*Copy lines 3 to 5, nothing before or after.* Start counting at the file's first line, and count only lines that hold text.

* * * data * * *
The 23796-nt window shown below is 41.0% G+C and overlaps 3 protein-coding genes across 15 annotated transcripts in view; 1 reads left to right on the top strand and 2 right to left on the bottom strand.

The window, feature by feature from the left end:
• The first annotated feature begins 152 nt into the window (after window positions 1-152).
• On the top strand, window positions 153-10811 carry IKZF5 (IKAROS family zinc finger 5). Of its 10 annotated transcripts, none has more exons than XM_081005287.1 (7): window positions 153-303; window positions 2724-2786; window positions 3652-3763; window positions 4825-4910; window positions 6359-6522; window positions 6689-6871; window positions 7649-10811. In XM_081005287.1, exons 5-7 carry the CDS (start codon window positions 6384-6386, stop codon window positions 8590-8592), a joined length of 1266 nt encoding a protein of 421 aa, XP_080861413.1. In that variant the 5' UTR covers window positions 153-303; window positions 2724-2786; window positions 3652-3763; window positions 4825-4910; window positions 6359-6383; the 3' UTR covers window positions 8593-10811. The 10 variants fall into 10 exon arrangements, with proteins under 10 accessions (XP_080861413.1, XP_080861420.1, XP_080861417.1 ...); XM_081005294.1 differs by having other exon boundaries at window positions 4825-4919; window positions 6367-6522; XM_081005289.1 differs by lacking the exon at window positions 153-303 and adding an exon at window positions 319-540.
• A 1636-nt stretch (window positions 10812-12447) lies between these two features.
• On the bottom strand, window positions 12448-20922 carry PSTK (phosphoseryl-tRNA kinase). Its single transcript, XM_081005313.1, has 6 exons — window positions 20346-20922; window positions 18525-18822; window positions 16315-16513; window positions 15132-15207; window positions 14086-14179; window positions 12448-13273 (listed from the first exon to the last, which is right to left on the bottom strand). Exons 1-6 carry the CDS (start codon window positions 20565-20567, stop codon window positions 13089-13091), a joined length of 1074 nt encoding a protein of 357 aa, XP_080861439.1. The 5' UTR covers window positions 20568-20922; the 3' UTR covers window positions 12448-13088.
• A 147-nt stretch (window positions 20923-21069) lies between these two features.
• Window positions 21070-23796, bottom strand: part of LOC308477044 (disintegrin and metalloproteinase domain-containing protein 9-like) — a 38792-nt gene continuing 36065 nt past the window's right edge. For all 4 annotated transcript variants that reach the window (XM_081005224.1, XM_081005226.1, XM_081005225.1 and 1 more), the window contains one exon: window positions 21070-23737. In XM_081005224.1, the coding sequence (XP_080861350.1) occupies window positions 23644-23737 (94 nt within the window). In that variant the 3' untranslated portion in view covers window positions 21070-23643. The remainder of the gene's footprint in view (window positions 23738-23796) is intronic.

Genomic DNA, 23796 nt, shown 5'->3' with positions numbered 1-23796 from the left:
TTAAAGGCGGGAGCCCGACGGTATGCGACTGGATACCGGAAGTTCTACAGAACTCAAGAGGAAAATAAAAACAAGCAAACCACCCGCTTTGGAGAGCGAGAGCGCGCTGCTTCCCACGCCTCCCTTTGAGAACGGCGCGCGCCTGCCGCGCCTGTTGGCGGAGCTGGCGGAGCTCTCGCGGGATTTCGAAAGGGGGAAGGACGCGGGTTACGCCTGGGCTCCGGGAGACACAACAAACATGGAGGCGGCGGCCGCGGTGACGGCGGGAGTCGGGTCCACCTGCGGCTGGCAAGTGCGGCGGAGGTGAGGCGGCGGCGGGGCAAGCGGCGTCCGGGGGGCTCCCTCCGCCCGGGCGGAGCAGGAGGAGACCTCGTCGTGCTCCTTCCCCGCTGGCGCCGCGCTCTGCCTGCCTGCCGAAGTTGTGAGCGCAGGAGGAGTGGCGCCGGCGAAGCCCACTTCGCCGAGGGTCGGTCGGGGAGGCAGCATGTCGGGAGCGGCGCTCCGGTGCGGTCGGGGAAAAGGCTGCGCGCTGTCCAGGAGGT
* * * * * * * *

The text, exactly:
• The first annotated feature begins 152 nt into the window (after window positions 1-152).
• On the top strand, window positions 153-10811 carry IKZF5 (IKAROS family zinc finger 5). Of its 10 annotated transcripts, none has more exons than XM_081005287.1 (7): window positions 153-303; window positions 2724-2786; window positions 3652-3763; window positions 4825-4910; window positions 6359-6522; window positions 6689-6871; window positions 7649-10811. In XM_081005287.1, exons 5-7 carry the CDS (start codon window positions 6384-6386, stop codon window positions 8590-8592), a joined length of 1266 nt encoding a protein of 421 aa, XP_080861413.1. In that variant the 5' UTR covers window positions 153-303; window positions 2724-2786; window positions 3652-3763; window positions 4825-4910; window positions 6359-6383; the 3' UTR covers window positions 8593-10811. The 10 variants fall into 10 exon arrangements, with proteins under 10 accessions (XP_080861413.1, XP_080861420.1, XP_080861417.1 ...); XM_081005294.1 differs by having other exon boundaries at window positions 4825-4919; window positions 6367-6522; XM_081005289.1 differs by lacking the exon at window positions 153-303 and adding an exon at window positions 319-540.
• A 1636-nt stretch (window positions 10812-12447) lies between these two features.